A University of Alberta committee has launched its efforts for the year to reduce the bureaucratic rundown of processes and policies for students.
The Academic Policy and Process Review Taskforce (APPRT) held its first meeting of the year Tuesday, bringing together a number of administrative figures including the Dean of Students, the Registrar, and acting provost Martin Ferguson-Pell, who will chair the committee during Carl Amrhein’s administrative leave.
Students’ Union Vice-President (Academic) Dustin Chelen is also part of the committee, and said it has special importance among the 45 committees he serves on.
“It isn’t too hard to think of different rules and policies that can bog down students,” Chelen said. “Just take a look through how thick the calendar is. The calendar is nothing but academic rules and policies affecting students.”
Going into the meeting, Chelen said academic advising would likely be a key issue for the committee this year.
“When I was campaigning, students said, ‘My academic advising experience hasn’t been helpful. It hasn’t given me the information that I need. And I waited a long time for it,’ ” Chelen said.
“I talked to one girl who actually broke down in tears because of the experience she had just had with an advisor. So I think it’s something worthwhile looking at this year.”
Acting provost Martin Ferguson-Pell said Chelen brought his concerns to the first meeting and agreed it’s an issue that needs further probing.
“We realize that the very best advising we can provide for our students can help in numerous ways. It helps students in terms of their overall experience and it’s closely linked to the values we have established under Dare to Deliver and Dare to Discover,” Ferguson-Pell said.
Although several policies and processes were seen as strong contenders out of the 50 up for review, Ferguson-Pell said the first meeting was mainly to establish four working groups who will prioritize the most pressing issues of the year.
“Because we felt the need to have that put in place, we didn’t this time adopt any new initiatives to take forward, deferring that decision to next December,” Ferguson-Pell said.
According to Chelen, other processes that may be reviewed are multi-faculty programs, communications with students and the withdrawal deadline.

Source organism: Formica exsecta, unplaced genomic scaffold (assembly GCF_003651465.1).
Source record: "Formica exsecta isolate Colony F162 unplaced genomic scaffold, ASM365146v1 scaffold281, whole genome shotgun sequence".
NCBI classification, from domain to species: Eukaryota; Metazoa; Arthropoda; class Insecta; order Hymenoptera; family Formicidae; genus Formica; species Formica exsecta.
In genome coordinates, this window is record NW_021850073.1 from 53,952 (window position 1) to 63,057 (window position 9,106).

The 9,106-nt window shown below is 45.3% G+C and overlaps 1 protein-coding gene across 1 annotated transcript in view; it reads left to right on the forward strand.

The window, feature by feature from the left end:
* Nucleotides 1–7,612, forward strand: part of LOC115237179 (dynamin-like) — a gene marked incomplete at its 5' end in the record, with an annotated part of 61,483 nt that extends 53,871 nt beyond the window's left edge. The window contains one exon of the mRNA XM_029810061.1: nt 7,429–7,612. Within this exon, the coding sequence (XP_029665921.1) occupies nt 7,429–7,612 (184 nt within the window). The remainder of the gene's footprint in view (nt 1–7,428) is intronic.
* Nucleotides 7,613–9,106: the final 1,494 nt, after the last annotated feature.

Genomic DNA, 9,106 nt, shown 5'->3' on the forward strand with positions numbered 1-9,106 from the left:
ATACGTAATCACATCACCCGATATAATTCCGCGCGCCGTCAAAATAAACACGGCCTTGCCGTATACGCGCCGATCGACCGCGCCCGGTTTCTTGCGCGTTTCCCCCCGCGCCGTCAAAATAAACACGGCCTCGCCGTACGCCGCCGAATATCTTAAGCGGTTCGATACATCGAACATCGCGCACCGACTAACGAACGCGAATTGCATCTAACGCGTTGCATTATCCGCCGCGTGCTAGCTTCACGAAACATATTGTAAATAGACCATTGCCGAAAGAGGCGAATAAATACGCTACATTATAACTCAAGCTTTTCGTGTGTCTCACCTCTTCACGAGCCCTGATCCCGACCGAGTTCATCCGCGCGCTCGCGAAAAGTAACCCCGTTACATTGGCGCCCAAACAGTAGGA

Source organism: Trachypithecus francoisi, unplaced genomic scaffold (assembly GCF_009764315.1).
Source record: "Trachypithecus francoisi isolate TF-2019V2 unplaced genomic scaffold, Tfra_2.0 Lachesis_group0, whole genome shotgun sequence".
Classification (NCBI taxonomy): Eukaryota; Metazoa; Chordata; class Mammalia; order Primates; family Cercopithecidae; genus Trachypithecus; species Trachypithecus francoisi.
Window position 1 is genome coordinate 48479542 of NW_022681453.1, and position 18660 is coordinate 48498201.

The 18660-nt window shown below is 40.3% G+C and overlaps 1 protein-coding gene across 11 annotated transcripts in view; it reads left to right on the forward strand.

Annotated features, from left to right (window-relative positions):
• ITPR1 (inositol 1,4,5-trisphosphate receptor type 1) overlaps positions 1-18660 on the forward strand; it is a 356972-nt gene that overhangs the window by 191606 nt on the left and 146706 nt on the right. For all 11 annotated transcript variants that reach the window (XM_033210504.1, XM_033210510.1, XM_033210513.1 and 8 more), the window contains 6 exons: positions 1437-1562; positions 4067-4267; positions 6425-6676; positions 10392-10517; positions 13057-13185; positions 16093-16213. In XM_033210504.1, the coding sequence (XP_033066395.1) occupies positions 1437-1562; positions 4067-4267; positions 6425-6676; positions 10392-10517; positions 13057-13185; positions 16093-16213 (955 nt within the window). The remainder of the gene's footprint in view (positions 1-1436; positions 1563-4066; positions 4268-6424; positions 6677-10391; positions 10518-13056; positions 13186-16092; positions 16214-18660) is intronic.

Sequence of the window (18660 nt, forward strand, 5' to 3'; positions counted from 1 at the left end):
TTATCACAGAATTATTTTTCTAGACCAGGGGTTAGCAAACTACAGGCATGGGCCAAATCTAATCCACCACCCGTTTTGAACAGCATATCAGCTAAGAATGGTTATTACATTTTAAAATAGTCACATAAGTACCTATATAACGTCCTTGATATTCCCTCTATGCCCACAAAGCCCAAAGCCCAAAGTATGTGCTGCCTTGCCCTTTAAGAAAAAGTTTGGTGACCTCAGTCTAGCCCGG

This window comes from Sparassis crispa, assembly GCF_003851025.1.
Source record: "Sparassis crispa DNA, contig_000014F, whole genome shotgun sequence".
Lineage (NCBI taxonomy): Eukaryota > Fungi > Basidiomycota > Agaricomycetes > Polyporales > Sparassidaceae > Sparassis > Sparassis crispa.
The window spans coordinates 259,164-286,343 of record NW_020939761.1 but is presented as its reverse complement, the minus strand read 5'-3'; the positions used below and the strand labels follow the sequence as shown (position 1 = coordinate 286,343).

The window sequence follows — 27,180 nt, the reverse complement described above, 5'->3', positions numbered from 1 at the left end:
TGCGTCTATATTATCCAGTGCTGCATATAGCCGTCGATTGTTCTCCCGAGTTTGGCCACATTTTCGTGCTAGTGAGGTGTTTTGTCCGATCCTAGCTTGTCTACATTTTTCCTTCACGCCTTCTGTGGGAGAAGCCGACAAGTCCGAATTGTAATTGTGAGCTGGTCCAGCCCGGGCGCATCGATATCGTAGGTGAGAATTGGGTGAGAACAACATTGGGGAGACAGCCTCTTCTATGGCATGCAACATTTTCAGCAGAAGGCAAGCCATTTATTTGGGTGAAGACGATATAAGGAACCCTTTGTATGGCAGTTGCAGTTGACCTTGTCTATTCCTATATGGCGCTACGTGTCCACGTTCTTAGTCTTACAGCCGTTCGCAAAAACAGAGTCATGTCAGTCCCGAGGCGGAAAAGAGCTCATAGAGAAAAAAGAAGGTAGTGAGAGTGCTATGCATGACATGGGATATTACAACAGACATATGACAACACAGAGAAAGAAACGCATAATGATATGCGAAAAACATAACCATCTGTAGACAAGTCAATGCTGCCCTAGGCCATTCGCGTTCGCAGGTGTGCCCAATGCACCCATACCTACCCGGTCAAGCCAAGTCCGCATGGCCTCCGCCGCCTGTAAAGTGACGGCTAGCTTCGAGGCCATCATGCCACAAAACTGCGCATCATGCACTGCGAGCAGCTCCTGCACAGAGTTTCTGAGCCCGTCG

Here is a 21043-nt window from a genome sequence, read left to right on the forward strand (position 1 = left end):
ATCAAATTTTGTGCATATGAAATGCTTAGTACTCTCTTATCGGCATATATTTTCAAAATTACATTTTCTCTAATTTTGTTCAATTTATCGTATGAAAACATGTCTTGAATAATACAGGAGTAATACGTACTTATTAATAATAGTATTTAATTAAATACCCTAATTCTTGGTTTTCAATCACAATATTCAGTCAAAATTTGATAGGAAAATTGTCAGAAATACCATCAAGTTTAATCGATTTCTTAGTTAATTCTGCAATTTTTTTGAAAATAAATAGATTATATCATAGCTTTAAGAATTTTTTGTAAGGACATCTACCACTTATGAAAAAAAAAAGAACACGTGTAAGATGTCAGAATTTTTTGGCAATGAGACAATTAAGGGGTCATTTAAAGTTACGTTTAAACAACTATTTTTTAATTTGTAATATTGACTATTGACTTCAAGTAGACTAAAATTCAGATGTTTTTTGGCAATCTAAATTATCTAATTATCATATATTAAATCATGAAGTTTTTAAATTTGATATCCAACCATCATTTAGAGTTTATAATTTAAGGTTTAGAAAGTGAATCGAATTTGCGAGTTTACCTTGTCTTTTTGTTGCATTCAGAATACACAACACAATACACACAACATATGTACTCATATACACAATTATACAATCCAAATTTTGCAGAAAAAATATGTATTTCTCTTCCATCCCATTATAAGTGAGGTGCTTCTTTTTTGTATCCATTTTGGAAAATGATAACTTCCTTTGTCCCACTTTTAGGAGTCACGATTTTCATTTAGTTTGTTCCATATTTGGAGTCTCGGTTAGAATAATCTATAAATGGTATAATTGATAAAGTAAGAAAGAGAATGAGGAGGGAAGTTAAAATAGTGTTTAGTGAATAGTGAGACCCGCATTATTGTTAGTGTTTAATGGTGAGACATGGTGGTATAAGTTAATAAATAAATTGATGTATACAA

“I think the university may be reconsidering moving the deadline by which you get a W back to be more in line with peer institutions like the University of Calgary,” Chelen said, referring to the U of A’s Nov. 7 withdrawal deadline.
The University of Calgary’s withdrawal deadline this year for fall-term courses is Dec. 7 and Apr. 16 for winter-term and full-year courses.
The taskforce has tackled a variety of issues since it was launched in 2010, including admissions policies around transferring credit to different programs or universities and policies in grading.
One of the committee’s landmark accomplishments was its review of exam deferral fees, which resulted in the General Faculties Council eliminating them last year.
However, the lion’s share of the work is done in working groups, Ferguson-Pell said. Each group works on a policy or process that needs revision, then forwards their report to the committee, which gives its guidance regarding implementation.
One of the areas that the committee wants to strengthen is how the recommendations of the committee are translated into action through a “translation agent.”
“We’re not going to be tracking these things through the tracking mechanisms of governance,” Ferguson-Pell said. “It actually has to do with how it gets into the fundamental operating processes of the university, so that’s where these people I think are going to be important.”
The committee’s next meeting is scheduled for Dec. 4.
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